Pick up any piece of tech and Emma Pickering knows how it can be used to abuse, harass, and stalk women. Amazon’s Ring home doorbell cameras can monitor when someone leaves the house and who is visiting them. Until recently, Netflix showed the IP addresses where users were logged in, allowing their location to be tracked. Workout apps and websites such as Strava show where and when people are exercising. And abusers often slip small GPS trackers or audio recorders into women’s belongings or attach them to their cars.
“Perpetrators buy them in bulk, and they’ll buy probably 60 very cheaply; they’re very small and discrete,” says Pickering, who works at Refuge, the UK’s largest domestic abuse organization, where she heads a team that helps women secure their devices. Pickering says that in one case “over 200” recording devices were found in a woman’s home.
Refuge launched its Technology-Facilitated Abuse and Economic Empowerment Team in 2017, amid a surge of abusers weaponizing apps, devices, and online services to harm women. The charity helps women and their children leave abusive relationships, providing emergency accommodation, legal help, financial aid, and more. Almost every case now involves technology in some form, Pickering says, and the issue is so serious that every person the organization places into a refuge goes through a tech assessment to secure their accounts. The tech abuse team, which is made up of 11 people, is the only one of its kind in the UK and just one of a handful of similar organizations around the world.
Technology-facilitated abuse can range from harassment via phone call or text message to logging into someone’s social media and email accounts without their permission, which allows abusers to read, delete or send messages. In more extreme cases, they might install “stalkerware” on victims’ phones to monitor every tap and scroll. Nonconsensual image-sharing, commonly known as “revenge porn,” and economic abuse, where money and banking apps may be controlled by an abuser, are also frequent. In August, a report from MPs in the UK concluded that tech abuse is becoming “increasingly common.”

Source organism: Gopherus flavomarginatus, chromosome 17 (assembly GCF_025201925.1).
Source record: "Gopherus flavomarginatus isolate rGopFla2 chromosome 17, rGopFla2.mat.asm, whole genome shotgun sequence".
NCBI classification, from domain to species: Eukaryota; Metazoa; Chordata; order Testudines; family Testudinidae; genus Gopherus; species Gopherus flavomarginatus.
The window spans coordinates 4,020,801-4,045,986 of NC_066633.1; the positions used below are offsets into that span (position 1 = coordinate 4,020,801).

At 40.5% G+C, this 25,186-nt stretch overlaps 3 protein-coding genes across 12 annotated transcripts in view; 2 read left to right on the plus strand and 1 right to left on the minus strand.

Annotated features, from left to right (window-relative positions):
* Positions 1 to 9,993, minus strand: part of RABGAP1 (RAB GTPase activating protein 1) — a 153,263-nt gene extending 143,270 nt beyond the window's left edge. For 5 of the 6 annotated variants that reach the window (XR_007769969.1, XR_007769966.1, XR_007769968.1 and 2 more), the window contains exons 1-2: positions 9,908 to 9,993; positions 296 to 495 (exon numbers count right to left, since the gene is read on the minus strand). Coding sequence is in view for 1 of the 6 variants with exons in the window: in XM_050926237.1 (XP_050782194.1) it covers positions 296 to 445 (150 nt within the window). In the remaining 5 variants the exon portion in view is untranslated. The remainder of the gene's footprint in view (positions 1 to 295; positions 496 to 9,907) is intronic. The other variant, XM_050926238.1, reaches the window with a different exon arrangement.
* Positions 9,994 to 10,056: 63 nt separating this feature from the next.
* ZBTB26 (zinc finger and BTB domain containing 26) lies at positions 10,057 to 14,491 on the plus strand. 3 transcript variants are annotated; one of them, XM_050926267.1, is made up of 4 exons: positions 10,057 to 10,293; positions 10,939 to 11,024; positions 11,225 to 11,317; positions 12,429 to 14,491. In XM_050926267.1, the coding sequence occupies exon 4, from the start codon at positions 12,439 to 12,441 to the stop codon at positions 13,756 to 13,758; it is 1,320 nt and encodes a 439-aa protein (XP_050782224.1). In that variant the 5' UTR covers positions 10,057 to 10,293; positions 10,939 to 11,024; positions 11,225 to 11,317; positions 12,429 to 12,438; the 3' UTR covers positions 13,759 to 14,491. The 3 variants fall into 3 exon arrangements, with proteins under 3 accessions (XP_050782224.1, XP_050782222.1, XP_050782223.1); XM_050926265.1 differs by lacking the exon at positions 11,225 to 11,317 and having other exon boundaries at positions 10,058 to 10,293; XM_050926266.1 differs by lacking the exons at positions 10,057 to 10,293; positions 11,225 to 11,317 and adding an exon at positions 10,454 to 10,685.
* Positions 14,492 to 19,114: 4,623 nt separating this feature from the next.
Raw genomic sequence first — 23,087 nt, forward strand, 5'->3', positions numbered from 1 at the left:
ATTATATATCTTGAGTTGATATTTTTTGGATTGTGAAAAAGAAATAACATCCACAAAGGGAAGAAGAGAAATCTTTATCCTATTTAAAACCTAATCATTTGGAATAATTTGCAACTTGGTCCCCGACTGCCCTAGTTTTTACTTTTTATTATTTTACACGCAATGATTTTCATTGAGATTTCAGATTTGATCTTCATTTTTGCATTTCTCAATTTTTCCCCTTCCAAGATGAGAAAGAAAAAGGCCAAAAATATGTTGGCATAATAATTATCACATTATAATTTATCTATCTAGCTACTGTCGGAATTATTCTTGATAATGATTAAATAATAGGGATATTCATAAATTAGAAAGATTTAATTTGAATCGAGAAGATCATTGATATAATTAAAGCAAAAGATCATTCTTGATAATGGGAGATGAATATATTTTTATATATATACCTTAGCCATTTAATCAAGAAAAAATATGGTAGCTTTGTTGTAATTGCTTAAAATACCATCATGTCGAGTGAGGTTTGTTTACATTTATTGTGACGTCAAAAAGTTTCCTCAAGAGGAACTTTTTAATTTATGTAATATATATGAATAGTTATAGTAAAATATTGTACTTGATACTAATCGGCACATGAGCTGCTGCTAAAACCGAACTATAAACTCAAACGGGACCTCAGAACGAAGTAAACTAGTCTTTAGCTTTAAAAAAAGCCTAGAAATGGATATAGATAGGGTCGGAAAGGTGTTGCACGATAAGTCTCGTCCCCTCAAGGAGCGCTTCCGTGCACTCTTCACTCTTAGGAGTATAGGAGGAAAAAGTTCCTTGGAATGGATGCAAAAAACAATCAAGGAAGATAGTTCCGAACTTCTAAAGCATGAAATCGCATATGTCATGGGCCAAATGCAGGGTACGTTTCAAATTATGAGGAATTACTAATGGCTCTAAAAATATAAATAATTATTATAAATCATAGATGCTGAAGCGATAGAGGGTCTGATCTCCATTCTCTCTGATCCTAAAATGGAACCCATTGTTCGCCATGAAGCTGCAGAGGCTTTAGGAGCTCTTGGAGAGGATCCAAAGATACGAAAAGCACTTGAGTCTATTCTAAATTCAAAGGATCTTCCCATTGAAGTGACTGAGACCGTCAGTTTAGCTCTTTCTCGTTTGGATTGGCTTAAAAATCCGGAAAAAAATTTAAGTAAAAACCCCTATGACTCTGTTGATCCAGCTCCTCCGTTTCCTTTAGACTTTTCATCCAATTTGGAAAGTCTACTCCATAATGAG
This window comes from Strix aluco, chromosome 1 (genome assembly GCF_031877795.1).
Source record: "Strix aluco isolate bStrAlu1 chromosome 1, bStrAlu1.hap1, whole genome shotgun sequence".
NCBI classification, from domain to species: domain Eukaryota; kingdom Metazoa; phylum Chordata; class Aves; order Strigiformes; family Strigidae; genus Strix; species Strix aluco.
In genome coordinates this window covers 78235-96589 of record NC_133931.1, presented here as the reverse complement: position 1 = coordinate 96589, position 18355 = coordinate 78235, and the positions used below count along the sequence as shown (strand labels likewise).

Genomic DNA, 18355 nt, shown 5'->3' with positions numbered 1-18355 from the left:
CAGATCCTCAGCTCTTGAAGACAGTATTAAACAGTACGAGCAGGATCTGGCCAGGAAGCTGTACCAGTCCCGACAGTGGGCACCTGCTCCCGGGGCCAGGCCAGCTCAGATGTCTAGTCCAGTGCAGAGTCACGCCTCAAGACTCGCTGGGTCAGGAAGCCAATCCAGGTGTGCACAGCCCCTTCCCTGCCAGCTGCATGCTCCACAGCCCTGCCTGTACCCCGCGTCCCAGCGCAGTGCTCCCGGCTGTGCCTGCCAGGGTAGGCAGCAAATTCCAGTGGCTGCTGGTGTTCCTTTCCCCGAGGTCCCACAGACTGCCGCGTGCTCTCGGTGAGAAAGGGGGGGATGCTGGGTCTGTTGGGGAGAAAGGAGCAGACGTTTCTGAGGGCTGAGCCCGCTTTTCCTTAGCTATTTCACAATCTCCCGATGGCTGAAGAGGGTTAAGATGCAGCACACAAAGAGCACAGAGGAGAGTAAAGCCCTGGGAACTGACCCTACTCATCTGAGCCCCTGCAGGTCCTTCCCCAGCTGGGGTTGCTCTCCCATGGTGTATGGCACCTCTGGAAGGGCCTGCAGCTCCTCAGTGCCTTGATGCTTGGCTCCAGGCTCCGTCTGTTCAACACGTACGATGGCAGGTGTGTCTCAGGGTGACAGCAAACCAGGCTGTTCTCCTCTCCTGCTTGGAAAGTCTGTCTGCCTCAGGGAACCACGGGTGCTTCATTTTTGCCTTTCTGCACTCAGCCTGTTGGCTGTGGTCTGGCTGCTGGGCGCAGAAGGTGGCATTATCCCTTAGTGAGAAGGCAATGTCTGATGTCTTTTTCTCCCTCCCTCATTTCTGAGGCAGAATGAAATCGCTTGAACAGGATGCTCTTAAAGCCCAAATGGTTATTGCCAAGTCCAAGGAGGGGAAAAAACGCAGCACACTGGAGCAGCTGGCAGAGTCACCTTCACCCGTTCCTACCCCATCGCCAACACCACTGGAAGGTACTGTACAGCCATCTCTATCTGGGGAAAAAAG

Pickering says her team primarily focuses on helping people in the more severe cases. “Firstly, we need to establish if it’s safe to speak to them on their device,” she says. If it isn’t, Refuge will send women a burner phone and then set them up with a new email address, using the encrypted email service Proton Mail, before sending them extra information. It’s the start of a meticulous process—known as an “attack assessment” by the team—to secure accounts and devices.
“We go through everything,” Pickering says. Refuge will ask the person they are helping to list every device and online account they and any children have. These can easily number into the hundreds. “Within the home, if they’ve fled the relationship, we also need to check anything they’ve left behind to unsync from any devices or accounts that they could still be using back home.” This will include products like Google Home Hubs, and Amazon’s Ring doorbells and Alexa, and it requires checking who set up the devices and is the administrator of the accounts, as well as which names phone contracts are in. From there, a safety plan is created, Pickering says. This can include going through the accounts and checking settings for who has access to them, removing devices connected to accounts, using secure passwords, and setting up measures such as two-factor authentication. On average, Pickering says, it can take three weeks to get through the entire process, although more complex cases take much longer.